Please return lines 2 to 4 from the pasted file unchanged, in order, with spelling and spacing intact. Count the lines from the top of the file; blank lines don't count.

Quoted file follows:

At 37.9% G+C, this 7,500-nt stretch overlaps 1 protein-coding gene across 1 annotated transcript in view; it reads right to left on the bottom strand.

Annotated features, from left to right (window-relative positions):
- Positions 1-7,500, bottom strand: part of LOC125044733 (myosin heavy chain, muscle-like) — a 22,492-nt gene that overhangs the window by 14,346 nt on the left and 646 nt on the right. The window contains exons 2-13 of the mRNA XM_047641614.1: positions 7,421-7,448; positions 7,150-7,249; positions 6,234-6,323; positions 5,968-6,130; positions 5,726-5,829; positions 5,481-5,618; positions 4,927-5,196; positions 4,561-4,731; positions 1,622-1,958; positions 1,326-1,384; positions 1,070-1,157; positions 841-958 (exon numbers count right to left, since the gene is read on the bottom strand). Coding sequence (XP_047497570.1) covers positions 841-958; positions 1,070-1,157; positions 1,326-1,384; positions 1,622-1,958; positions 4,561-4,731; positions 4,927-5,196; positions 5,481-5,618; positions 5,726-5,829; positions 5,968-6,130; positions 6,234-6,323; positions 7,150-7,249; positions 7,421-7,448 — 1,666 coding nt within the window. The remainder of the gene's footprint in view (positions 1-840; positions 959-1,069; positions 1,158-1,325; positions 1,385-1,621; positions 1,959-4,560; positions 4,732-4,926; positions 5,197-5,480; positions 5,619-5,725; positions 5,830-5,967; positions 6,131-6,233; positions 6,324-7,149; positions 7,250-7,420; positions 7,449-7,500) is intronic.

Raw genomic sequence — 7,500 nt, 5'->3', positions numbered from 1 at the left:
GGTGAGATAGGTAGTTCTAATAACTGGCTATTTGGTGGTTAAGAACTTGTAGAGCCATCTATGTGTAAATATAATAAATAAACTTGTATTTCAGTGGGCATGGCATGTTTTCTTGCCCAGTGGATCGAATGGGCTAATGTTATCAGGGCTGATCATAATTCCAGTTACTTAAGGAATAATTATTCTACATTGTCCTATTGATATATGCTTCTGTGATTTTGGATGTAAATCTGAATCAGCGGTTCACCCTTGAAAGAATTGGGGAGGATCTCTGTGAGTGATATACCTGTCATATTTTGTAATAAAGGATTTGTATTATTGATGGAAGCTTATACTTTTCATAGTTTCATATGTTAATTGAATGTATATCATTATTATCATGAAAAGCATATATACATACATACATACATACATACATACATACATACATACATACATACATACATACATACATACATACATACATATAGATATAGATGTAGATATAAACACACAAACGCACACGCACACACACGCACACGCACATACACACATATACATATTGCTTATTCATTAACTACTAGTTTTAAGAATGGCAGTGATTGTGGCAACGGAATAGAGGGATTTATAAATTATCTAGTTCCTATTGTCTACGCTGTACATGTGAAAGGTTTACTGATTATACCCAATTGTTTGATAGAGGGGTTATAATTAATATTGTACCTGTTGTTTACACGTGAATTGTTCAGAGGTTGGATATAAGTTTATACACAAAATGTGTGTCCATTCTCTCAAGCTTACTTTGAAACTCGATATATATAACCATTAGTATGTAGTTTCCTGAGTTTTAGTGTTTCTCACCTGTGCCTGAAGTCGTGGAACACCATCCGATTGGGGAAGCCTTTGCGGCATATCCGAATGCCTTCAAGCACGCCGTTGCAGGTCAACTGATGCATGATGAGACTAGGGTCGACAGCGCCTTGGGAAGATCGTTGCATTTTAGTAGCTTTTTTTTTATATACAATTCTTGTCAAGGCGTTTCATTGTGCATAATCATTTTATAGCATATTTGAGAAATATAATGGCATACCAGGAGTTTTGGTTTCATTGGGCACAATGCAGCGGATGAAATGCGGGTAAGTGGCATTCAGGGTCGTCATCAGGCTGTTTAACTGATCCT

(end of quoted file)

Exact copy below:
Annotated features, from left to right (window-relative positions):
- Positions 1-7,500, bottom strand: part of LOC125044733 (myosin heavy chain, muscle-like) — a 22,492-nt gene that overhangs the window by 14,346 nt on the left and 646 nt on the right. The window contains exons 2-13 of the mRNA XM_047641614.1: positions 7,421-7,448; positions 7,150-7,249; positions 6,234-6,323; positions 5,968-6,130; positions 5,726-5,829; positions 5,481-5,618; positions 4,927-5,196; positions 4,561-4,731; positions 1,622-1,958; positions 1,326-1,384; positions 1,070-1,157; positions 841-958 (exon numbers count right to left, since the gene is read on the bottom strand). Coding sequence (XP_047497570.1) covers positions 841-958; positions 1,070-1,157; positions 1,326-1,384; positions 1,622-1,958; positions 4,561-4,731; positions 4,927-5,196; positions 5,481-5,618; positions 5,726-5,829; positions 5,968-6,130; positions 6,234-6,323; positions 7,150-7,249; positions 7,421-7,448 — 1,666 coding nt within the window. The remainder of the gene's footprint in view (positions 1-840; positions 959-1,069; positions 1,158-1,325; positions 1,385-1,621; positions 1,959-4,560; positions 4,732-4,926; positions 5,197-5,480; positions 5,619-5,725; positions 5,830-5,967; positions 6,131-6,233; positions 6,324-7,149; positions 7,250-7,420; positions 7,449-7,500) is intronic.

Raw genomic sequence — 7,500 nt, 5'->3', positions numbered from 1 at the left: